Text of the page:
You Hear a Hiss When You Step on the Brakes
There you are coming to a hold on clean or sign. You apply the brakes and as you ’ re coming to a stop, you hear a hiss that sounds like tune escaping from a tire or balloon or the sound a snake makes. Chances are you ’ re besides thinking to yourself that the pressure you ’ ra use is more than normal for power phonograph record brakes .
What you ’ re identify is a world power bracken promoter that is suffering a leak seal, either inside or out. A brake promoter extinct seal that ’ mho leak is likely to be accompanied by signs of wetness between the chief cylinder and baron supporter because it will cause the piston varnish on the headmaster cylinder to fail due to being put under a void. Your alone compensate choice here is to replace the power booster. If you ’ re seeing signs of escape from the master, you ’ ll besides either have to rebuild or replace it .
Removing the Brake Power Booster and Master Cylinder
You ’ ve got to remove the maestro cylinder in order to get at the brake booster. If you only need to replace the booster, you don ’ t need to pop open the brake lines on the master, so all you ’ ll want is a twist to remove the master ( normally 5/8″ or 9/16″ ) and a socket ( lapp size ) and extension ( s ) and possibly a pivot universal joint. If you ’ re not taking the master out of the cable car to work on or replace, skip to step two below :

  1. Loosen and remove the brake lines at the master cylinder.  These are usually either 3/8″ or 7/16″.  It is best if you use line wrenches, especially if the fittings look rusty as they’re designed to not round the corners of the fitting.  A little WD-40 can make this easier.
  2. Use a wrench to remove the two nuts that secure the master cylinder flange to the brake booster by turning them counter clockwise.  WD-40 again.
  3. Once you’ve got the nuts off, if you’re going to work on the master, remove it from the car and put it on your work bench or the ground for the moment.  If not, simply move it forward enough to slide off the booster studs.
  4. Inside the car and under the dash you will find either two or four (usually four) nuts or bolts securing the brake booster to the firewall/bulkhead.  This is easier with the socket and swivel.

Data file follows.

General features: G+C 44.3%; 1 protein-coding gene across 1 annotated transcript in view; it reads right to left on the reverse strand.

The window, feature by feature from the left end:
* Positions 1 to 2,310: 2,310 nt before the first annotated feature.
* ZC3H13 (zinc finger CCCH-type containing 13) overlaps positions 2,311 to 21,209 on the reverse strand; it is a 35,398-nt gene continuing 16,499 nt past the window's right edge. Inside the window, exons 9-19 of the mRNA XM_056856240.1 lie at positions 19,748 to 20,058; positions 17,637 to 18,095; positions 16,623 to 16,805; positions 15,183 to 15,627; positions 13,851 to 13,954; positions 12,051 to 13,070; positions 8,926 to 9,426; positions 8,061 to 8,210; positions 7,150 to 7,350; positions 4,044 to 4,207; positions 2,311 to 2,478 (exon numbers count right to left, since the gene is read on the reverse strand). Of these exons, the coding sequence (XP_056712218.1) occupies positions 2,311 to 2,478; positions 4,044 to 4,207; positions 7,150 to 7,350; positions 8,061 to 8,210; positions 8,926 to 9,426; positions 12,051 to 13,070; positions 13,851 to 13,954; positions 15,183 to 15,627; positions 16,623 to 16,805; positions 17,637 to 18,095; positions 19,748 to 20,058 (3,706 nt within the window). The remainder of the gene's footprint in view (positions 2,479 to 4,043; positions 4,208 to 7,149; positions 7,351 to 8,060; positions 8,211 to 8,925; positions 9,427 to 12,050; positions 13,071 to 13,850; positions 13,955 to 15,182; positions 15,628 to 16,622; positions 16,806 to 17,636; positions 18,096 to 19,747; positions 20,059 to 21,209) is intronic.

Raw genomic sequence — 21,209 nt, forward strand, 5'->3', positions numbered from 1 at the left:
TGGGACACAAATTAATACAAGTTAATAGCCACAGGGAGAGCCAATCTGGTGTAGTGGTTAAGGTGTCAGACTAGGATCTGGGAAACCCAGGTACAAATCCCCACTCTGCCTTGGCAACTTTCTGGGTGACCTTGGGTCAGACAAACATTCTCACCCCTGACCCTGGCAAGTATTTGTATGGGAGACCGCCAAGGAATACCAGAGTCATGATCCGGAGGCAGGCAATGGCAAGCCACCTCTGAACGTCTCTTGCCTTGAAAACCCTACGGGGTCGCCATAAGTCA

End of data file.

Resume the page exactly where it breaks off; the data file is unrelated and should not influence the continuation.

5. Disconnect the brake booster piston from the brake pedal.  This might be a nut and bolt connection or a pin through an eyebolt secured with a cotter pin or locking pin.
  6. Remove the booster from the car from the engine compartment.

Installing the New Brake Booster and Master

Installing the new power brake booster is just removing it in inverse, unless you ’ ve either worked on the master cylinder or replaced it .

  1. Slide the booster piston through the large hole in the bulkhead.  Align the bolt holes and push until the booster is flush to the bulkhead.
  2. Install and tighten the nuts/bolts securing the booster to the bulkhead and connect the piston to the brake pedal.
  3. If you’ve disconnected the master cylinder, you need to bleed it.  New masters come with bleeder kits which are nothing more than rubber tubes attached to plastic fittings.  If you’ve only rebuilt it, you can buy a bleeder kit for cheap at places like Autozone.  I’ll describe this later.
  4. Slide the master cylinder over the studs on the brake booster.  Install and tighten the nuts.
  5. If you’ve removed the brake lines, reinstall them and tighten them using a line wrench.
  6. Bleed the brakes following the directions in Step 10 of the linked article.

Bleeding the Master Cylinder
After attaching the new or rebuild headmaster cylinder to the brake promoter, thread the credit card fittings of the hemophiliac kit out into the cylinder ports and route the hose ( mho ) into the reservoir ( south ). BY HAND, lento depress the brake pedal. have person watch and let you know when no more air bubbles come out of the hoses. Remove the hemophiliac kit and reattach the brake lines to the maestro cylinder. Bleed the brake lines completely, rears foremost then fronts. If you have a vise mounted on a solid workbench and a boastfully Philips screwdriver, you can mount the master on the vise to bleed it. This is easier .

reference : https://tonupboys.com
Category : Car Brakes